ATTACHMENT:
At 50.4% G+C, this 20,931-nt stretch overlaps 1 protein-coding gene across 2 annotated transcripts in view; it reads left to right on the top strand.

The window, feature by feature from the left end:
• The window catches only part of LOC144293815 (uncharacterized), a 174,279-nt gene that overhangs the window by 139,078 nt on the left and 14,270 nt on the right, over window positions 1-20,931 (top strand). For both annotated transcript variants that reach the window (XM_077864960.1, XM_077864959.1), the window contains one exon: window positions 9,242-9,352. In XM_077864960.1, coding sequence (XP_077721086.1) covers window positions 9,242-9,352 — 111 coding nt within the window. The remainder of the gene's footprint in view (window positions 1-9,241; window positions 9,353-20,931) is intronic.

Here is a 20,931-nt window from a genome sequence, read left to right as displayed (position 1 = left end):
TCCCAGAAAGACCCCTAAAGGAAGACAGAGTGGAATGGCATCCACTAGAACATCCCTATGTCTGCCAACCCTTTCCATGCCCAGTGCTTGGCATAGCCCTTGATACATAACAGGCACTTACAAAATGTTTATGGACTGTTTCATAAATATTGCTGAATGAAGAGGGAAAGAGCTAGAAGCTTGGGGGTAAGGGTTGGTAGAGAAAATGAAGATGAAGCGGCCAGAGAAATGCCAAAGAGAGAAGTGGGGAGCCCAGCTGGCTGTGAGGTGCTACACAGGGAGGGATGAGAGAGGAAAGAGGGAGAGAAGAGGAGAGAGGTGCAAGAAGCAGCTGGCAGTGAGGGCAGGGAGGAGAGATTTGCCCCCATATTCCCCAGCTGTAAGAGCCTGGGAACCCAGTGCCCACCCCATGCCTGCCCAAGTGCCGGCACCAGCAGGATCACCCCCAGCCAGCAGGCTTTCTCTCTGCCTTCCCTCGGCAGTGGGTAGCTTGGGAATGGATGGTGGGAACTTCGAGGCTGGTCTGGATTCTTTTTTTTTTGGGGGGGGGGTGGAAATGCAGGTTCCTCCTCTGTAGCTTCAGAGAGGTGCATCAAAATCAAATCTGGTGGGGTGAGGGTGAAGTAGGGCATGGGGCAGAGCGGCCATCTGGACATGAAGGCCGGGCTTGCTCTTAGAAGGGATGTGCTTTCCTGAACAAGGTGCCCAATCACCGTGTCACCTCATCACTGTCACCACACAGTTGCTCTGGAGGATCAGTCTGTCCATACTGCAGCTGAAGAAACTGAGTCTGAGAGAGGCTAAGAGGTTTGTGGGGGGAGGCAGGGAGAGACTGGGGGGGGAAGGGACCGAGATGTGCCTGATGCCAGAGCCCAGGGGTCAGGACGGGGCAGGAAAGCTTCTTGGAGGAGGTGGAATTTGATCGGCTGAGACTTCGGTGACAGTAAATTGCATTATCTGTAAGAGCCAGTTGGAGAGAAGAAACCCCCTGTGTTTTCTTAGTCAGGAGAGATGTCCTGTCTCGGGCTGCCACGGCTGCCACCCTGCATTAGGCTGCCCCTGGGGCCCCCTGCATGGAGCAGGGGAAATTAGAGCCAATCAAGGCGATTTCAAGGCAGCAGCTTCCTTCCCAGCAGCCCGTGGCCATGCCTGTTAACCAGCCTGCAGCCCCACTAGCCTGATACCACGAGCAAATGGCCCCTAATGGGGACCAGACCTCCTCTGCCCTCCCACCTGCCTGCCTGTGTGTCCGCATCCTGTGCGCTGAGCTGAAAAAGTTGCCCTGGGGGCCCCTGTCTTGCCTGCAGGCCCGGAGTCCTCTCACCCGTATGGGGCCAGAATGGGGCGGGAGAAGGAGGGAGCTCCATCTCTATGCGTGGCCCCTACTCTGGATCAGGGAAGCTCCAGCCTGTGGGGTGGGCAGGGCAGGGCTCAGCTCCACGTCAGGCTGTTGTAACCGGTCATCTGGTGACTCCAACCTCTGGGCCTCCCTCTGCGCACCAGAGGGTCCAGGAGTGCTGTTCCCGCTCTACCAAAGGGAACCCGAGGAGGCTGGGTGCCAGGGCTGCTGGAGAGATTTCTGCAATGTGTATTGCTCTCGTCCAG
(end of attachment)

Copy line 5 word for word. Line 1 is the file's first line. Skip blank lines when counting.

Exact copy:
TCCCAGAAAGACCCCTAAAGGAAGACAGAGTGGAATGGCATCCACTAGAACATCCCTATGTCTGCCAACCCTTTCCATGCCCAGTGCTTGGCATAGCCCTTGATACATAACAGGCACTTACAAAATGTTTATGGACTGTTTCATAAATATTGCTGAATGAAGAGGGAAAGAGCTAGAAGCTTGGGGGTAAGGGTTGGTAGAGAAAATGAAGATGAAGCGGCCAGAGAAATGCCAAAGAGAGAAGTGGGGAGCCCAGCTGGCTGTGAGGTGCTACACAGGGAGGGATGAGAGAGGAAAGAGGGAGAGAAGAGGAGAGAGGTGCAAGAAGCAGCTGGCAGTGAGGGCAGGGAGGAGAGATTTGCCCCCATATTCCCCAGCTGTAAGAGCCTGGGAACCCAGTGCCCACCCCATGCCTGCCCAAGTGCCGGCACCAGCAGGATCACCCCCAGCCAGCAGGCTTTCTCTCTGCCTTCCCTCGGCAGTGGGTAGCTTGGGAATGGATGGTGGGAACTTCGAGGCTGGTCTGGATTCTTTTTTTTTTGGGGGGGGGGTGGAAATGCAGGTTCCTCCTCTGTAGCTTCAGAGAGGTGCATCAAAATCAAATCTGGTGGGGTGAGGGTGAAGTAGGGCATGGGGCAGAGCGGCCATCTGGACATGAAGGCCGGGCTTGCTCTTAGAAGGGATGTGCTTTCCTGAACAAGGTGCCCAATCACCGTGTCACCTCATCACTGTCACCACACAGTTGCTCTGGAGGATCAGTCTGTCCATACTGCAGCTGAAGAAACTGAGTCTGAGAGAGGCTAAGAGGTTTGTGGGGGGAGGCAGGGAGAGACTGGGGGGGGAAGGGACCGAGATGTGCCTGATGCCAGAGCCCAGGGGTCAGGACGGGGCAGGAAAGCTTCTTGGAGGAGGTGGAATTTGATCGGCTGAGACTTCGGTGACAGTAAATTGCATTATCTGTAAGAGCCAGTTGGAGAGAAGAAACCCCCTGTGTTTTCTTAGTCAGGAGAGATGTCCTGTCTCGGGCTGCCACGGCTGCCACCCTGCATTAGGCTGCCCCTGGGGCCCCCTGCATGGAGCAGGGGAAATTAGAGCCAATCAAGGCGATTTCAAGGCAGCAGCTTCCTTCCCAGCAGCCCGTGGCCATGCCTGTTAACCAGCCTGCAGCCCCACTAGCCTGATACCACGAGCAAATGGCCCCTAATGGGGACCAGACCTCCTCTGCCCTCCCACCTGCCTGCCTGTGTGTCCGCATCCTGTGCGCTGAGCTGAAAAAGTTGCCCTGGGGGCCCCTGTCTTGCCTGCAGGCCCGGAGTCCTCTCACCCGTATGGGGCCAGAATGGGGCGGGAGAAGGAGGGAGCTCCATCTCTATGCGTGGCCCCTACTCTGGATCAGGGAAGCTCCAGCCTGTGGGGTGGGCAGGGCAGGGCTCAGCTCCACGTCAGGCTGTTGTAACCGGTCATCTGGTGACTCCAACCTCTGGGCCTCCCTCTGCGCACCAGAGGGTCCAGGAGTGCTGTTCCCGCTCTACCAAAGGGAACCCGAGGAGGCTGGGTGCCAGGGCTGCTGGAGAGATTTCTGCAATGTGTATTGCTCTCGTCCAG